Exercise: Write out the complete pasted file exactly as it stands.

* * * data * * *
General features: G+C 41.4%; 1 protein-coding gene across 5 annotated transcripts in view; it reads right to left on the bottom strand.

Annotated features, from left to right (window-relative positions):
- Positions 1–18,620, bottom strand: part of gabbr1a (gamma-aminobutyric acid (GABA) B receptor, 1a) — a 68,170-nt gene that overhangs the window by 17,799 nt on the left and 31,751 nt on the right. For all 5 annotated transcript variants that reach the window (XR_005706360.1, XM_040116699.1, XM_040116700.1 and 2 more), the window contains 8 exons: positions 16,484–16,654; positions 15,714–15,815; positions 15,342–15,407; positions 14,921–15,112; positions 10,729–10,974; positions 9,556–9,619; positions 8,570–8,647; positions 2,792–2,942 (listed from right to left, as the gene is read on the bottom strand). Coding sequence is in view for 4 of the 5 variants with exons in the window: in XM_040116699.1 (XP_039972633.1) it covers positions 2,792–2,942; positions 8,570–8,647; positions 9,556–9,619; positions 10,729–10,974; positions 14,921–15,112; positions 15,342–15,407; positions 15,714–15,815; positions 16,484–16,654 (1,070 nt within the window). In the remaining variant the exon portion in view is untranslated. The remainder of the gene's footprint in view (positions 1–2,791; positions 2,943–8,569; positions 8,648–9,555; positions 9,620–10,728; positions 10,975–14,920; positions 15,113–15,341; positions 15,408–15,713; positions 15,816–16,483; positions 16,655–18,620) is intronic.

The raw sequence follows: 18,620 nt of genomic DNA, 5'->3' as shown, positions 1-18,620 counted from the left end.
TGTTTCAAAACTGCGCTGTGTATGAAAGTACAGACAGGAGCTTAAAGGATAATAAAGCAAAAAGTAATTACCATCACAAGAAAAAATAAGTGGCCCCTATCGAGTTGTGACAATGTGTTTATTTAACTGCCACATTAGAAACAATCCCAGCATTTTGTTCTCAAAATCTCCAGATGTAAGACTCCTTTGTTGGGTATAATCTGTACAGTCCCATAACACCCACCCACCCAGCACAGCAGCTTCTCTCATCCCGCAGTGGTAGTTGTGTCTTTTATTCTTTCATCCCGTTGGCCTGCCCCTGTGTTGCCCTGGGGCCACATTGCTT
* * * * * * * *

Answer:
General features: G+C 41.4%; 1 protein-coding gene across 5 annotated transcripts in view; it reads right to left on the bottom strand.

Annotated features, from left to right (window-relative positions):
- Positions 1–18,620, bottom strand: part of gabbr1a (gamma-aminobutyric acid (GABA) B receptor, 1a) — a 68,170-nt gene that overhangs the window by 17,799 nt on the left and 31,751 nt on the right. For all 5 annotated transcript variants that reach the window (XR_005706360.1, XM_040116699.1, XM_040116700.1 and 2 more), the window contains 8 exons: positions 16,484–16,654; positions 15,714–15,815; positions 15,342–15,407; positions 14,921–15,112; positions 10,729–10,974; positions 9,556–9,619; positions 8,570–8,647; positions 2,792–2,942 (listed from right to left, as the gene is read on the bottom strand). Coding sequence is in view for 4 of the 5 variants with exons in the window: in XM_040116699.1 (XP_039972633.1) it covers positions 2,792–2,942; positions 8,570–8,647; positions 9,556–9,619; positions 10,729–10,974; positions 14,921–15,112; positions 15,342–15,407; positions 15,714–15,815; positions 16,484–16,654 (1,070 nt within the window). In the remaining variant the exon portion in view is untranslated. The remainder of the gene's footprint in view (positions 1–2,791; positions 2,943–8,569; positions 8,648–9,555; positions 9,620–10,728; positions 10,975–14,920; positions 15,113–15,341; positions 15,408–15,713; positions 15,816–16,483; positions 16,655–18,620) is intronic.

The raw sequence follows: 18,620 nt of genomic DNA, 5'->3' as shown, positions 1-18,620 counted from the left end.
TGTTTCAAAACTGCGCTGTGTATGAAAGTACAGACAGGAGCTTAAAGGATAATAAAGCAAAAAGTAATTACCATCACAAGAAAAAATAAGTGGCCCCTATCGAGTTGTGACAATGTGTTTATTTAACTGCCACATTAGAAACAATCCCAGCATTTTGTTCTCAAAATCTCCAGATGTAAGACTCCTTTGTTGGGTATAATCTGTACAGTCCCATAACACCCACCCACCCAGCACAGCAGCTTCTCTCATCCCGCAGTGGTAGTTGTGTCTTTTATTCTTTCATCCCGTTGGCCTGCCCCTGTGTTGCCCTGGGGCCACATTGCTT